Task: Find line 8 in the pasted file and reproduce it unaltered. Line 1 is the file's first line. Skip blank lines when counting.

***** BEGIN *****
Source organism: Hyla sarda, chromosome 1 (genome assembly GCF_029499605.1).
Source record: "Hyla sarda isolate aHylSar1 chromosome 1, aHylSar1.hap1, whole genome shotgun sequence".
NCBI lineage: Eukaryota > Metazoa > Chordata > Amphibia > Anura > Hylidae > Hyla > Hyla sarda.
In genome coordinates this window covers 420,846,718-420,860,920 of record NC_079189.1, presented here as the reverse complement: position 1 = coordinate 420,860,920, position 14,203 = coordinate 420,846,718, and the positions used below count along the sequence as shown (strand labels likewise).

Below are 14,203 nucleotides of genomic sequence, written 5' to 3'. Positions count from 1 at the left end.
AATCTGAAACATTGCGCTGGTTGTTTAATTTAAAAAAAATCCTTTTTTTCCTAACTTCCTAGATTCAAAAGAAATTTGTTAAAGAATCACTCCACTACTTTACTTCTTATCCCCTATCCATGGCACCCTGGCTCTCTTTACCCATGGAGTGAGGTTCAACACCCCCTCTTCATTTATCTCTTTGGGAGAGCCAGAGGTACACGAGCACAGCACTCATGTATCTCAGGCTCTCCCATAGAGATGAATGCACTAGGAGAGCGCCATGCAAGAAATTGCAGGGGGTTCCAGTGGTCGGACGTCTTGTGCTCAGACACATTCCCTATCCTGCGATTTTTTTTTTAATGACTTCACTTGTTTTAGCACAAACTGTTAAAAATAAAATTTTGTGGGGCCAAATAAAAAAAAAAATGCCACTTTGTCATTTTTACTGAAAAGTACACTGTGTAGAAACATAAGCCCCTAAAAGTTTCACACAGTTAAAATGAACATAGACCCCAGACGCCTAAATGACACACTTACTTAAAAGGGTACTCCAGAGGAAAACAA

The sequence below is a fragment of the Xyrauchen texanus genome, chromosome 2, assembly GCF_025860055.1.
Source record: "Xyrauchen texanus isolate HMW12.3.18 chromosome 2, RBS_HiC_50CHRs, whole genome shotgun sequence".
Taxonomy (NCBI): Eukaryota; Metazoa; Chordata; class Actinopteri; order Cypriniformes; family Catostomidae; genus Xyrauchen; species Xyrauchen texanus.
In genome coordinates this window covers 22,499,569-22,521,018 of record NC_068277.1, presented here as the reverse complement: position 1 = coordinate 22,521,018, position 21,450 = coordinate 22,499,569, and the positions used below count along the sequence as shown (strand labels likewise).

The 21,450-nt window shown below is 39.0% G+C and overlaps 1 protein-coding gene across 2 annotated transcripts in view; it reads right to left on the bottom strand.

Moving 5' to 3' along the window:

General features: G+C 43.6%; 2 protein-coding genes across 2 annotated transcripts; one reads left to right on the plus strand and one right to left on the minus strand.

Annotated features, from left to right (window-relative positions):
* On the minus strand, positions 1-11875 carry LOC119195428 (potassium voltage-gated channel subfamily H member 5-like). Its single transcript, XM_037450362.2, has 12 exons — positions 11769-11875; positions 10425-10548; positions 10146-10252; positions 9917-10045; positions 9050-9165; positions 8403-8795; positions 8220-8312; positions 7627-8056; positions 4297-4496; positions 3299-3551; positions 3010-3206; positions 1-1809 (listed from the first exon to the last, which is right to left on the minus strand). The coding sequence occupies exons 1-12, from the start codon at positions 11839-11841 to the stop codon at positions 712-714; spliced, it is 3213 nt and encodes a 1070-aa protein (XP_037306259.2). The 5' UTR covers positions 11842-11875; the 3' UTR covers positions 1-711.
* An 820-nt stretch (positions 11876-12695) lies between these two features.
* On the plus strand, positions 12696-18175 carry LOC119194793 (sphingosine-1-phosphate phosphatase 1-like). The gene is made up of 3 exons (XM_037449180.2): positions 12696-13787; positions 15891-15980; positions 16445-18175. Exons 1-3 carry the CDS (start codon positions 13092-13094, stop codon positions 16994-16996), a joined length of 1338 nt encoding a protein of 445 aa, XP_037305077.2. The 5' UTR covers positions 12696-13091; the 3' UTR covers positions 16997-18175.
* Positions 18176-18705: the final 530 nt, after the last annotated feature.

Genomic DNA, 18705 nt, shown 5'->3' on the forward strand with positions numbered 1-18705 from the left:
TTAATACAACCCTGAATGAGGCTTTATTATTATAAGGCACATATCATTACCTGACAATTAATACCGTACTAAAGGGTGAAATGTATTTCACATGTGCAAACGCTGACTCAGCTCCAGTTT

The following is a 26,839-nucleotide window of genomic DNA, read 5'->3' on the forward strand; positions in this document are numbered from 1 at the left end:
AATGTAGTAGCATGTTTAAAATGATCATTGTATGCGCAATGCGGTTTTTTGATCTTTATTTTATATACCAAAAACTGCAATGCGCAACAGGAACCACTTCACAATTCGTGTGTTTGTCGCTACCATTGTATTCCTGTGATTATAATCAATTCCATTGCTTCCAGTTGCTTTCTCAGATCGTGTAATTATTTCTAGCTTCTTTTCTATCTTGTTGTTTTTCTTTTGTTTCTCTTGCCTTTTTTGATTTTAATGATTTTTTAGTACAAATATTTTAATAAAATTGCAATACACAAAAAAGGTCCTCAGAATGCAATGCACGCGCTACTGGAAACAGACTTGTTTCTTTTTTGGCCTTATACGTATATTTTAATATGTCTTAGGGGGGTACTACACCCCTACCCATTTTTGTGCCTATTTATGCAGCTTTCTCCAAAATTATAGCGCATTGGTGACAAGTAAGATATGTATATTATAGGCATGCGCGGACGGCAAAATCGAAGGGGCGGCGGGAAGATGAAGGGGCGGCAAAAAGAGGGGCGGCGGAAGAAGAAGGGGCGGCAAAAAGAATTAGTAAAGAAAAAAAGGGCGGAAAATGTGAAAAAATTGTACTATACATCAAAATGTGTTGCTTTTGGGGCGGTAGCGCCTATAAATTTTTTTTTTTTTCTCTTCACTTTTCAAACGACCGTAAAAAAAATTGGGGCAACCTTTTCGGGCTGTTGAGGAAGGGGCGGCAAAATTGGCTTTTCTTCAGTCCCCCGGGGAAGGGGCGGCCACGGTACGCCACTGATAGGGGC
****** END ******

Source record: "Xyrauchen texanus isolate HMW12.3.18 chromosome 2, RBS_HiC_50CHRs, whole genome shotgun sequence".